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CR-10 Auto Leveling Tutorial

CR-10 Auto Leveling Tutorial using an Inductive Proximity Sensor

Printer: CR-10 (300mm x 300mm x 400mm)
Firmware: Marlin 1.1.8

I have a CR-10 and I was looking into adding auto leveling to it but could not find a complete tutorial so I decided to compile everything I found out and what I made to make it happen.

Please READ the entire tutorial. I’m not responsable if you damage your machine following this steps. Be careful, you will be working with the internal electronics.

1) I use a PEI sheet on top of the stock aluminum bed, this sensor works by detecting the metal bed. I haven’t test it on the stock glass alone, will post update on that later.
2) CR-10 board is limited on internal memory, so I needed to disable something on the marlin code to make it fit, so I disable the SD Card functionality, I don’t use it, I print from my Octopi (raspberry pi 3 connected on the USB port). If you know a way to disable another thing and make it work, I’m open to suggestions.
3) You need to solder a cable or find an alternative solution.

You will be replacing the z-probe with an inductive sensor. This feature will enable your printer to take several bed leveling readings and calculate a level plane so your prints are always level.

You will need the following:

1) Inductive Sensor
1) Sensor holder – Usually 3d printed, you can find some of them at
2) 1N4148 Diode
3) Raspberry Pi with Octopi
4) The bootloader already installed. You will be flashing a new firmware.
5) Knowledge on how to solder cables together.

My configuration for my printer on this tutorial:

Sensor Holder (3d Printed part, it use the stock fans):
CR-10 Fang with OEM ABL Sensor Mount

URBEST 8mm Detecting Distance Approach Sensor Inductive Proximity Switch NPN NO DC 6-36V Cylinder Type


PEI sheet:

Marlin firmware:

Useful youtube videos:

Special thanks to:
Kostas Karouzos, he was the one who posted on using a diode this way. Thank you!!!!

Kostas explanation:
Hi. I am using an LJ12A3-4-Z/BX.(NPN, NO). I powered it from 12 Volts. Tried both the resistor voltage divider and the regulator and they both work.
However, the high value isn’t exactly 5 Volts, and the LED on the sensor is always on, a little darker when the sensor is not triggered. (That has no functionality effect, I just don’t like it)
The reason why that happens is because the sensor’s output is actually open collector, and the only thing sourcing 12 Volts to the output when the sensor is not triggered is the led circuit, which also has a 10k resistor.
A better solution to interface the sensor to the board is to use just a diode, like this:
– brown wire to 12 Volts,
– blue wire to Gnd
– black wire to the cathode of the diode
– anode of the diode to the processor input
– internal pull-up enabled!
Any diode would work, I used a 1N4148.
Now the processor ‘sees’ 5Volts for high and ~0.6Volts for Low (diode forward drop), which is perfectly safe.
And the LED turns on only when the sensor is triggered!
BROWN ———- 12V
BLACK —–|<— uP
BLUE —————-GND


1) Print the sensor holder.
2) Install the holder

3) Mount the sensor, the sensor should be around 1-2mm higher than the nozzle tip.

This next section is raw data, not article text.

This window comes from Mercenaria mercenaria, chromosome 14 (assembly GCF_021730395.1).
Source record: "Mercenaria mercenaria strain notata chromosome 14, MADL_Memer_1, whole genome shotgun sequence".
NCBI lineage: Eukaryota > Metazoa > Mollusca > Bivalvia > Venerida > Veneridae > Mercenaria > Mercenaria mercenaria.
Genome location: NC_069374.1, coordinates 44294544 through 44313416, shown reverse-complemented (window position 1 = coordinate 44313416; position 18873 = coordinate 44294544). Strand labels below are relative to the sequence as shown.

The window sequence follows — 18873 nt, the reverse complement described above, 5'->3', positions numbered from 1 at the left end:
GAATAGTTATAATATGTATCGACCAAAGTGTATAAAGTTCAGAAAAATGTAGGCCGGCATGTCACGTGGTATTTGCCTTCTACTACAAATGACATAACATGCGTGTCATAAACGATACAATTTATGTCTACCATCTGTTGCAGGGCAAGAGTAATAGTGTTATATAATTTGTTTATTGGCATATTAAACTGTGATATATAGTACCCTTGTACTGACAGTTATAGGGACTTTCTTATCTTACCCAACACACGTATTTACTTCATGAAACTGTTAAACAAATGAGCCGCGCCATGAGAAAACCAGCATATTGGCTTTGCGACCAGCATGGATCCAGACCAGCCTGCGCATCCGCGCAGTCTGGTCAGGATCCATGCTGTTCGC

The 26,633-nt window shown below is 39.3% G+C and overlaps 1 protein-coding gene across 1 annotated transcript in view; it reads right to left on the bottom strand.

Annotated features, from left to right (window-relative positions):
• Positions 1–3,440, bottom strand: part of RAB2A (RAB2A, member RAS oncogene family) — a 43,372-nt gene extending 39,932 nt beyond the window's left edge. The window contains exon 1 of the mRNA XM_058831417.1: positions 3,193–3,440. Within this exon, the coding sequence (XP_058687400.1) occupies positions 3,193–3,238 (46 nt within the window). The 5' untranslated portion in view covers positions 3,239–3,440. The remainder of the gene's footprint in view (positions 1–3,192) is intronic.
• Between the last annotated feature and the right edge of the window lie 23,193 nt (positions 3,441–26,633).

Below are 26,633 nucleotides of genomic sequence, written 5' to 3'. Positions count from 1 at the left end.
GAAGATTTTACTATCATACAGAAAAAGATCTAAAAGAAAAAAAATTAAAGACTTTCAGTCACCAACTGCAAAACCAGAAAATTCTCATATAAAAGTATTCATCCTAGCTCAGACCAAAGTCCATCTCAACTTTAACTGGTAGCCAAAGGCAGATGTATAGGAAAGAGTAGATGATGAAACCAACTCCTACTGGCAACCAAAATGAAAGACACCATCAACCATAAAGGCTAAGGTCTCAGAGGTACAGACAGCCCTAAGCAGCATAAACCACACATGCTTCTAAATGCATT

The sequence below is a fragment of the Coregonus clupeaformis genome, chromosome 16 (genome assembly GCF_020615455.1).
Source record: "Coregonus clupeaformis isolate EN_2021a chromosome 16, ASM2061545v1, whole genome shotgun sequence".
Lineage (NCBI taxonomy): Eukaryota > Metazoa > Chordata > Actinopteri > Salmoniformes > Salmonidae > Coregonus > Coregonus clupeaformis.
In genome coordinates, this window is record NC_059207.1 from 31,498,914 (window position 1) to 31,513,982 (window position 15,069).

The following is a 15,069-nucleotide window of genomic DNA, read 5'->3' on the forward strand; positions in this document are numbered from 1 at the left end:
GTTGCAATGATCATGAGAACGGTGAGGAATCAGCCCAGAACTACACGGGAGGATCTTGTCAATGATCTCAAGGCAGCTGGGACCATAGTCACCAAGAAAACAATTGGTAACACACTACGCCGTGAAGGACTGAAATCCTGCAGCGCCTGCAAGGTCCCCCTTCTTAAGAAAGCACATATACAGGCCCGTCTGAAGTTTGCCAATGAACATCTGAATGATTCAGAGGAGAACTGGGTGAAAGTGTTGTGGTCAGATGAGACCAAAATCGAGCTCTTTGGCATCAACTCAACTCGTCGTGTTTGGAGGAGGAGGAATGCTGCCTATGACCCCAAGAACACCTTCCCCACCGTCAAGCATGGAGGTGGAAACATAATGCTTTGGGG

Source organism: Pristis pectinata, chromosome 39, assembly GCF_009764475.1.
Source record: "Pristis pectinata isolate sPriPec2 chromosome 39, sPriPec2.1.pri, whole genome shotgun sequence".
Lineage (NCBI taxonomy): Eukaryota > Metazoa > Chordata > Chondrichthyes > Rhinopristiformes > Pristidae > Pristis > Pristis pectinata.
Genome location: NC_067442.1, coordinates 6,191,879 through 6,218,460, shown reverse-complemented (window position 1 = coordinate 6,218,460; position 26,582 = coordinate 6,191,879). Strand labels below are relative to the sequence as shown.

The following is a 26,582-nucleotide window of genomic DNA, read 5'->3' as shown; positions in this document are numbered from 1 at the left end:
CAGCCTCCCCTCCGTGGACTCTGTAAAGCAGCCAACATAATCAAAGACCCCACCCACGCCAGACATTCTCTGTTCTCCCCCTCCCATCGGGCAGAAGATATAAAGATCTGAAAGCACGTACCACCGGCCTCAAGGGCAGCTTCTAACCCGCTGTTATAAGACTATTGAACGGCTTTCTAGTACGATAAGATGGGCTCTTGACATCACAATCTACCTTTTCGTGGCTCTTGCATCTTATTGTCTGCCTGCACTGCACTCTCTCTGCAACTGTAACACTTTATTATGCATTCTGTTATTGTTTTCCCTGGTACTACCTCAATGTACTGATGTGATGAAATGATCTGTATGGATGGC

4) Disconnect the power from the printer.
5) Open the CR-10 control box.
6) Follow this schematic to connect the sensor to the board.
BROWN ———- 12V
BLACK —–|<— uP
BLUE —————-GND

Black cable to the cathode of the diode to the input in the Z-stop end at the board.
The following photos were taken when I was checking the voltage, after that I inserted the sensor cable correctly to the control box from the back, attached the Brown cable to positive at the power supply, Blue to the available negative port and solder the diode in the right position to the black cable. To connect it to the board, I cut and use the original Z-probe connector plug. Make sure the black cable with the diode end been connected to the correct pin as shown on the photo. I used heat shrinking tubes to protect the cables I soldered and put everything back together and closed the box.

7) Power the printer on then Flash the following firmware.

You now have Marlin 1.1.8 plus the inductive sensor installed.
IMPORTANT, don’t home the printer, it will crash to the bed if you home it on Z now.
ADD G29 after the G28 code at Simply3d or Cura so it makes the Auto level routine. You can also try the code in the Octopi terminal.

8) Now is time for the complicated part, the calibration.

In summary, you need to insert in the firmware or the EPPROM the offset of the sensor, where it is relative to the nozzle.
* +– BACK —+
* | |
* L | (+) P | R <-- probe (20,20) * E | | I * F | (-) N (+) | G <-- nozzle (10,10) * T | | H * | (-) | T * | | * O-- FRONT --+ * (0,0) */ #define X_PROBE_OFFSET_FROM_EXTRUDER -46 // X offset: -left +right [of the nozzle] #define Y_PROBE_OFFSET_FROM_EXTRUDER -5 // Y offset: -front +behind [the nozzle] #define Z_PROBE_OFFSET_FROM_EXTRUDER 0 // Z offset: -below +above [the nozzle] I measure the X and Y and came with these values, that should be the same for you if you used the same sensor and holder. Now you need to check your Z-offset until you find a perfect fit for your case. In my case it was -0.79. And now is printing awesome!. If you home Z, the printer should rise Z, go to the center of the bed and start lowering until it gets a signal from the sensor. In my case, I left the firmware at 0 and changed the value at the control box, that way I was changing the value, printing, testing again and again until I came with the perfect value for me. After you find the correct Z-offset, you can either change the 0 on "#define Z_PROBE_OFFSET_FROM_EXTRUDER 0" to your value or go to the control box Control->Motion->Z Offset. Remember to hit Store Settings to save your changes. It took me some time and a lot of printing samples to get to the perfect settings.

Good luck!